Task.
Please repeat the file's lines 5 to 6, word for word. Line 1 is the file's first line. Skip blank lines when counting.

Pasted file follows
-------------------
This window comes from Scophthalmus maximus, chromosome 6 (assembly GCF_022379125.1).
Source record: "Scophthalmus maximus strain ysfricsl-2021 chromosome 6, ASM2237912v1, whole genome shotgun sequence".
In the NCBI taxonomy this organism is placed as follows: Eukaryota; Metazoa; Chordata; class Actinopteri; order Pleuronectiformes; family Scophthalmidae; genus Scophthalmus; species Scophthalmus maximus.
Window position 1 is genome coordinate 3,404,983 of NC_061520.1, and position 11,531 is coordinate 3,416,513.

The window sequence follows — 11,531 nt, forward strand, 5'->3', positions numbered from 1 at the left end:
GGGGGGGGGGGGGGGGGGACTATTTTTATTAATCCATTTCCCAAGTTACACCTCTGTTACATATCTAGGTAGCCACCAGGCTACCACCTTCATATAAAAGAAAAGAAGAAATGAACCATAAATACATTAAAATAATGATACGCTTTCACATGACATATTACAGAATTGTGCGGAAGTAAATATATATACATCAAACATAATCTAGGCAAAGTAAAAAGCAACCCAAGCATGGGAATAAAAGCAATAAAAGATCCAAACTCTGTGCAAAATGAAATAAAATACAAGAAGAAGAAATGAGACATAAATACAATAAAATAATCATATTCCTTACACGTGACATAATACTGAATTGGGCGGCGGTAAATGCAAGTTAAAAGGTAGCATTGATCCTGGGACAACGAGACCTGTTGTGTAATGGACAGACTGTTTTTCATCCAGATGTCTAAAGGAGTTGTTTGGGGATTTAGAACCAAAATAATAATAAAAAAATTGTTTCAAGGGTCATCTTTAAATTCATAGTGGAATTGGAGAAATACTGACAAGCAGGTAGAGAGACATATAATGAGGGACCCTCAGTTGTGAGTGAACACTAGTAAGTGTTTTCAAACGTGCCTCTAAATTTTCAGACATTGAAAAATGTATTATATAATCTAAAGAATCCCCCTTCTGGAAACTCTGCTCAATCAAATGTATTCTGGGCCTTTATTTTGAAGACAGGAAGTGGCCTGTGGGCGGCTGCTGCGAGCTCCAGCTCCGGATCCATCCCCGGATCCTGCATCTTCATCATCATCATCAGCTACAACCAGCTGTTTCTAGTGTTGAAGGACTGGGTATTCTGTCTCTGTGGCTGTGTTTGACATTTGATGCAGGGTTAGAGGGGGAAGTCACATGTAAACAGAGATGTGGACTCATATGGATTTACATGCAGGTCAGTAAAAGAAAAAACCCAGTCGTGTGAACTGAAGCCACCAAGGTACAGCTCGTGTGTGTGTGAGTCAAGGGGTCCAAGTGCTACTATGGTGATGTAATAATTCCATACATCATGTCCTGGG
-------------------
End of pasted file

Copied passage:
The window sequence follows — 11,531 nt, forward strand, 5'->3', positions numbered from 1 at the left end:
GGGGGGGGGGGGGGGGGGACTATTTTTATTAATCCATTTCCCAAGTTACACCTCTGTTACATATCTAGGTAGCCACCAGGCTACCACCTTCATATAAAAGAAAAGAAGAAATGAACCATAAATACATTAAAATAATGATACGCTTTCACATGACATATTACAGAATTGTGCGGAAGTAAATATATATACATCAAACATAATCTAGGCAAAGTAAAAAGCAACCCAAGCATGGGAATAAAAGCAATAAAAGATCCAAACTCTGTGCAAAATGAAATAAAATACAAGAAGAAGAAATGAGACATAAATACAATAAAATAATCATATTCCTTACACGTGACATAATACTGAATTGGGCGGCGGTAAATGCAAGTTAAAAGGTAGCATTGATCCTGGGACAACGAGACCTGTTGTGTAATGGACAGACTGTTTTTCATCCAGATGTCTAAAGGAGTTGTTTGGGGATTTAGAACCAAAATAATAATAAAAAAATTGTTTCAAGGGTCATCTTTAAATTCATAGTGGAATTGGAGAAATACTGACAAGCAGGTAGAGAGACATATAATGAGGGACCCTCAGTTGTGAGTGAACACTAGTAAGTGTTTTCAAACGTGCCTCTAAATTTTCAGACATTGAAAAATGTATTATATAATCTAAAGAATCCCCCTTCTGGAAACTCTGCTCAATCAAATGTATTCTGGGCCTTTATTTTGAAGACAGGAAGTGGCCTGTGGGCGGCTGCTGCGAGCTCCAGCTCCGGATCCATCCCCGGATCCTGCATCTTCATCATCATCATCAGCTACAACCAGCTGTTTCTAGTGTTGAAGGACTGGGTATTCTGTCTCTGTGGCTGTGTTTGACATTTGATGCAGGGTTAGAGGGGGAAGTCACATGTAAACAGAGATGTGGACTCATATGGATTTACATGCAGGTCAGTAAAAGAAAAAACCCAGTCGTGTGAACTGAAGCCACCAAGGTACAGCTCGTGTGTGTGTGAGTCAAGGGGTCCAAGTGCTACTATGGTGATGTAATAATTCCATACATCATGTCCTGGG